Obama launches push for support on Syria, calls for quick action in Congress

By Jeff Mason

WASHINGTON | Tue Sep 3, 2013.

(Reuters) – President Barack Obama urged Congress on Tuesday to act quickly on a resolution authorizing use of military force against Syria, as he ramped up a lobbying effort to win support for limited strikes against President Bashar al-Assad’s forces.

During a meeting with congressional leaders at the White House, Obama said he was confident Congress would vote in favor of military action and said the United States had a broad plan to help the rebels defeat Syrian government forces.

“What we are envisioning is something limited. It is something proportional. It will degrade Assad’s capabilities,” Obama told reporters. “At the same time we have a broader strategy that will allow us to upgrade the capabilities of the opposition.”

U.S. Secretary of State John Kerry and Secretary of Defense Chuck Hagel will present the administration’s case for U.S. military action at a Senate Foreign Relations Committee hearing, which is set to begin at 2:30 p.m. ET.

Obama said on Saturday he would seek lawmakers’ approval for a possible strike in response to what Washington says was a sarin gas attack by the Syrian government that killed more than 1,400 people, hundreds of them children, near Damascus on August 21.

However, he has faced stiff resistance from some lawmakers and polls show strong public opposition to U.S. action.

Some U.S. lawmakers, including Obama’s fellow Democrats, have said they are concerned that the president’s draft resolution could be too open-ended and allow possible use of ground troops or eventual attacks on other countries.

The resolution authorizes Obama to use military force as necessary to “prevent or deter the use or proliferation” to or from Syria of any weapons of mass destruction, including chemical weapons.

Obama told congressional leaders he was willing to address their concerns about the authorization.

“I look forward to listening to the various concerns of the members who are here today. I am confident that those concerns can be addressed,” he said.

“I would not be going to Congress if I wasn’t serious about consultations and believing that by shaping the authorization to make sure we accomplish the mission, we will be more effective.”

Republican Speaker of the House of Representatives John Boehner, Democratic House leader Nancy Pelosi, and Republican Senate leader Mitch McConnell were present at the White House meeting along with the chairs of congressional committees that deal with national security and the armed services.

Asked whether he was confident Congress would vote in favor of a strike, Obama said: “I am.”

The chairman of the Senate Foreign Relations Committee, Democrat Robert Menendez of New Jersey, said he was confident the resolution would pass Congress, but in amended form.

“I believe that we will get there,” he said, although he added: “I think our resolution that we will ultimately see will be far more tailored than what the administration sent us.”


“At the end of the day, (it) will strike the balance between the need to act and act in a way that meets our goals and not create an open-ended, boots-on-the-ground long-term proposition,” Menendez told CNBC in an interview.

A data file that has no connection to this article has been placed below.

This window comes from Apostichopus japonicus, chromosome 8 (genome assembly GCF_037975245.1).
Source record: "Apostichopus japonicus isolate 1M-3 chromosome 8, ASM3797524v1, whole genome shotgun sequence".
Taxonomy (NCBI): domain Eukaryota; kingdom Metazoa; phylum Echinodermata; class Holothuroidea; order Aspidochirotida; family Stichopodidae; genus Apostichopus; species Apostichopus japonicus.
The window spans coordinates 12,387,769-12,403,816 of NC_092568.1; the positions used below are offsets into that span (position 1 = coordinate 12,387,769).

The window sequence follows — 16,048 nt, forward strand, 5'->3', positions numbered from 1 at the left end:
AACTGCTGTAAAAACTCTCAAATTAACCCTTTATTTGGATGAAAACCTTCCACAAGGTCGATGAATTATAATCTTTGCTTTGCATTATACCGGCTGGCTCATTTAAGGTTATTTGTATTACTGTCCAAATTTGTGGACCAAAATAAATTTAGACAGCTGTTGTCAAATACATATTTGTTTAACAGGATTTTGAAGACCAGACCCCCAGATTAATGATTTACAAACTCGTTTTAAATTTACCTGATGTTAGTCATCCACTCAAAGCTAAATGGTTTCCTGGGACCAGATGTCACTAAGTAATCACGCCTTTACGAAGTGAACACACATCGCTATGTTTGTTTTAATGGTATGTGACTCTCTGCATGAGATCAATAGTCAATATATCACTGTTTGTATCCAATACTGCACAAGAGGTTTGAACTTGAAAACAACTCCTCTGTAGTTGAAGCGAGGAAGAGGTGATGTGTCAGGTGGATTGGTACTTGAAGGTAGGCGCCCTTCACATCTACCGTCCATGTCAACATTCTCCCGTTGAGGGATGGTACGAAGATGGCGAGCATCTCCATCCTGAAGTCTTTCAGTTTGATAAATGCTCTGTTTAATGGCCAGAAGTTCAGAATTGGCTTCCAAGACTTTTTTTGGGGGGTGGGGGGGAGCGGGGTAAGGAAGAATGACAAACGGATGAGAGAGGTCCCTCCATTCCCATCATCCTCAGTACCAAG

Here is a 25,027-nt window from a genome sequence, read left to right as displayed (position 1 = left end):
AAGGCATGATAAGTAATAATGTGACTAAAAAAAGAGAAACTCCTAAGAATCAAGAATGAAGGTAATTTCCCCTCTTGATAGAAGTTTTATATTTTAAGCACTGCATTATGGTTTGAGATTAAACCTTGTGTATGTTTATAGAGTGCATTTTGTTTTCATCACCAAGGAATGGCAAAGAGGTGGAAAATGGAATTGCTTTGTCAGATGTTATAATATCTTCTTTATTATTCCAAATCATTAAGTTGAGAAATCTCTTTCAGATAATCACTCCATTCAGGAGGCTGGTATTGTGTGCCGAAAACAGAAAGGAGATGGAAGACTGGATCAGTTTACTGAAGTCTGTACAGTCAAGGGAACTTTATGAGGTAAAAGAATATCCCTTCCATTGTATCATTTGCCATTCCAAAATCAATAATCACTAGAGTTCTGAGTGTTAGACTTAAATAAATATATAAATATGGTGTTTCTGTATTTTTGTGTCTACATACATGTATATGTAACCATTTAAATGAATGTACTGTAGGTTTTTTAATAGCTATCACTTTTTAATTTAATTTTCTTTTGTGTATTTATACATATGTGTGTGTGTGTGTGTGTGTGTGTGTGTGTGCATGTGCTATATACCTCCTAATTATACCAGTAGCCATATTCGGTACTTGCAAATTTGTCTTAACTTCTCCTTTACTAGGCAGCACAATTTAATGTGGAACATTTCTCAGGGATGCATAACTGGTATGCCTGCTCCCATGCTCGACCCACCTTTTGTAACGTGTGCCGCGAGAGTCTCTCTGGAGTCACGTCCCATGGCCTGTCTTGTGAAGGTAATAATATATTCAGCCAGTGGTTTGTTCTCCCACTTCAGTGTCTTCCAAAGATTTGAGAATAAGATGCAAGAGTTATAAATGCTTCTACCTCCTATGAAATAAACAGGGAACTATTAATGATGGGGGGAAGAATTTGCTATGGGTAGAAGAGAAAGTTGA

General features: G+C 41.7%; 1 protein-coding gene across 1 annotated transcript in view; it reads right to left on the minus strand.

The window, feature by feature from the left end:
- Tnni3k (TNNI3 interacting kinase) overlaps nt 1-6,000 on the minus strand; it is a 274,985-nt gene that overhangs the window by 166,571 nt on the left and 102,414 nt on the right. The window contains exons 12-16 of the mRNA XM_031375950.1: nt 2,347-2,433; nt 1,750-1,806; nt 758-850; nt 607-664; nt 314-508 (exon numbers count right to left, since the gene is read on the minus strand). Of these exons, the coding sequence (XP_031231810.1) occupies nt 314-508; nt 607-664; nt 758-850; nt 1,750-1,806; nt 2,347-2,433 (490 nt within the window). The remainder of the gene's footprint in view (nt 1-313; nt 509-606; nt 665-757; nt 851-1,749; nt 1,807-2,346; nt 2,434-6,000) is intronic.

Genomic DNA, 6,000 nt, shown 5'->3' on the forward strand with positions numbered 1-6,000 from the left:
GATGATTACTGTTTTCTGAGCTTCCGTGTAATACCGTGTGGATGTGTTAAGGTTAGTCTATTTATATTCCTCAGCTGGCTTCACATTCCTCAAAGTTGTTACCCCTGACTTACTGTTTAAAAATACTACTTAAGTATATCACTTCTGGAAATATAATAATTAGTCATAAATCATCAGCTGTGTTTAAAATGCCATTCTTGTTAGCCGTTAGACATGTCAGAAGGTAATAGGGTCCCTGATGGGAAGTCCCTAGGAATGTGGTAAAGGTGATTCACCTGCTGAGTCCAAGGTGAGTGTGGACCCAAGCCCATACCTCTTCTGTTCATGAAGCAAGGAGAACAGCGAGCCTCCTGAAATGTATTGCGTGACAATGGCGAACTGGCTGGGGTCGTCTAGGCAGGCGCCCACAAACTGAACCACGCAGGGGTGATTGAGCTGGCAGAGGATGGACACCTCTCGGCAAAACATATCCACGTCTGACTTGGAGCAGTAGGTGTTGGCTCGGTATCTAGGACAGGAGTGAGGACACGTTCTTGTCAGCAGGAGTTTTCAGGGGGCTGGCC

Menendez, speaking on CBS News, said he wanted Kerry and Hagel to offer “the full case for the use of force” and detail “what that campaign will look like in broad terms, especially as it relates to the end result.”

The committee will also hold a closed hearing on Wednesday to discuss the intelligence related to Syria, Menendez told CBS.

It could then begin debate on a Senate version of the bill on Wednesday afternoon, with the aim of sending it to the full Senate for debate next week.

The House and the Senate return from their summer recess on September 9. Both chambers would have to approve the authorization, and it remains unclear whether the Obama administration has the votes.

While he is seeking congressional approval, Obama has said he does not actually require authorization for a strike on Syria, which has blamed the chemical attack on rebel forces.

Republican Senator John McCain, who attended a White House meeting on Syria on Monday, said Obama “would seriously consider” providing weapons to opponents fighting Assad.

“We discussed … increasing the capabilities and that means providing not only weapons, but the kind of weapons they need, which are anti-armor and anti-air. AK-47s don’t do very well against tanks,” McCain, a member of the committee, told CNN’s “New Day.”

Both McCain and Menendez said that although any action would be aimed at degrading Assad’s capabilities to deliver chemical weapons, it could also undermine the Syrian government itself and shift momentum in favor of the rebels.

But Senator Ron Johnson, a Republican member of the committee, said he was concerned that Obama might take action that was ineffective and which ultimately made matters worse.

“We’ve got to see the entire strategy. I’ve got to see that there’s a long-term commitment to follow through on whatever the blowback might be of his actions,” he told MSNBC’s “The Daily Rundown.”

(Reporting by Susan Heavey, Vicki Allen; Writing by John Whitesides; Editing by Karey Van Hall and David Brunnstrom)

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